Because the company’s finances were tied directly to the sale of its stock, liabilities canceled out assets: The combined total assets of $1.4 million were exactly equal to the company’s total liabilities and stockholders’ equity for the year.
Alternate Energy Holdings also reported a $19.5 million net loss in 2006, with $18.2 million lost to continuing operations.
The company’s March 31, 2007 quarterly report (the last time the company filed a financial report), told the same story: Total assets of $255,137 equaled total liability and stockholder equity.
Alternate Energy Holdings is traded as a “penny stock.” According to the Securities and Exchange Commission, penny stocks tend to be low priced securities offered by small companies, and are traded infrequently. The Pink Sheets electronic quotation system does not require companies traded on its system to meet listing requirements or file periodic reports.
However, Alternate Energy Holdings recently began posting its financial reports on the board (www.pinksheets.com), though the information is not up to date.
Alternate Energy Holdings was originally incorporated in the state of Nevada as Corptran Support in 2001. In December 2004 the name was changed to DRX Inc. In June 2005 it was changed again to Nussentials Holdings Inc., and then once more to Alternate Energy Holdings in September 2006.
Alternate Energy Holdings CEO Don Gillispie is also registered in the state of Nevada as the president and director of Sunbelt Energy Resources and a director of Estate Furniture Consignment Brokers. His daughter Taylor is also registered as an officer of all three companies.
According to Alternate Energy Holdings 2006 report, Sunbelt Energy Resource was created August 29, 2005 as a development company. Alternate Energy Holdings bought Sunbelt in September 2006 when it purchased Nussentials.
To begin trading as Alternate Energy Holdings, the company filed an Issuer Information and Disclosure Statement, dated October 9, 2006. Seventy-five million shares were authorized for trading, at $0.001 par value per share. About a third of those shares were issued to company officers and through a private placement.
Alternate Energy Holdings was motivated about the economic incentives in the Energy Policy Act of 2005. It’s clear from reading the issuer statement why they wanted to build the first new reactor:
“The bill provides an eight-twenty (80-20) loan guarantee for technologies that avoid, reduce or sequester air emissions, including advanced nuclear plants. Additionally, the energy bill conferees approved provisions supported by the Administration and industry to provide one hundred percent of the cost of delay (when delays are beyond the industry’s control) during construction and at the start of operations of the first two new nuclear plants. The costs would be covered up to five hundred million dollars for the first two plants and two hundred fifty million dollars for plants three through six. AEH plans to take advantage of this directive by ensuring its construction of a new unit will be one of the first six, and most probably the first two new plants to be constructed in the United States.”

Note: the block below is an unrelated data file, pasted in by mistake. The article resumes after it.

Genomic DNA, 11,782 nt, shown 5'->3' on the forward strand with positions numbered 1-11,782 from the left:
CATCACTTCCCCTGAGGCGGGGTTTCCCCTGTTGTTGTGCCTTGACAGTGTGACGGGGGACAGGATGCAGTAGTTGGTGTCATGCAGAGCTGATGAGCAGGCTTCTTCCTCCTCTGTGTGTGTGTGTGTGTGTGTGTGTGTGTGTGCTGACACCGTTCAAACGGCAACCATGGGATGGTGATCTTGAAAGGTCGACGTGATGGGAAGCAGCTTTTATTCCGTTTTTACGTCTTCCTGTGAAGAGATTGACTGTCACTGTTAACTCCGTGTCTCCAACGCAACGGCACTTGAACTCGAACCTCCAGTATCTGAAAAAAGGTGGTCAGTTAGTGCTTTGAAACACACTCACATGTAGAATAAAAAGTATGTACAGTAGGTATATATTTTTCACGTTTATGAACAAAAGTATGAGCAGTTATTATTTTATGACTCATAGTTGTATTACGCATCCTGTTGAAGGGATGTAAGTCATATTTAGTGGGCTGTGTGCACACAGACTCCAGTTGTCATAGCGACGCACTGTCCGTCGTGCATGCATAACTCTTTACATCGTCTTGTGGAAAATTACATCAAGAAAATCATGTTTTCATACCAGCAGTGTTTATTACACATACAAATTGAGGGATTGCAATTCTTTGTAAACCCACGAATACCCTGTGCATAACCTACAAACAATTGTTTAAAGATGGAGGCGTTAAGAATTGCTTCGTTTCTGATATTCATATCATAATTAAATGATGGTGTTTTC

At that point, in October of 2006, Alternate Energy Holdings had spent “approximately $1,000 on research and development.” In December of that year, the company announced it would build a commercial nuclear reactor in Owyhee County.”
III: Idaho PUC Seeks Comments on Rocky Mountain Power’s Conservation Tariff
The Idaho Public Utilities Commission is seeking comments on a proposal by Rocky Mountain Power (PacifiCorp) to allow the company to boost the amount customers pay for energy efficiency programs. Rocky Mountain Power serves portions of eastern Idaho. Like Idaho Power, Rocky Mountain Power has had a 1.5 percent “tariff rider” to collect funds for its energy efficiency and conservation programs. As these programs expand, the utilities are finding a greater need for more funding.
Rocky Mountain Power’s proposed increase from 1.5 percent of the company’s retail revenue to 3.72 percent would mean an average increase in utility bills of $1.56 a month. The PUC is accepting comments on the proposal through April 24. Following is a copy of the PUC release and how to comment on the proposal.
IDAHO PUBLIC UTILITIES COMMISSION
Case No. PAC-E-08-01
March 6, 2008
Contact: Gene Fadness (208) 334-0339, 890-2712
Rocky Mountain Power proposes increase in efficiency rider
Rocky Mountain Power is asking the Idaho Public Utilities Commission to allow the company to increase its rider on customer bills that pays for the utility’s energy efficiency programs. The commission is accepting comments on the proposal from customers through April 24.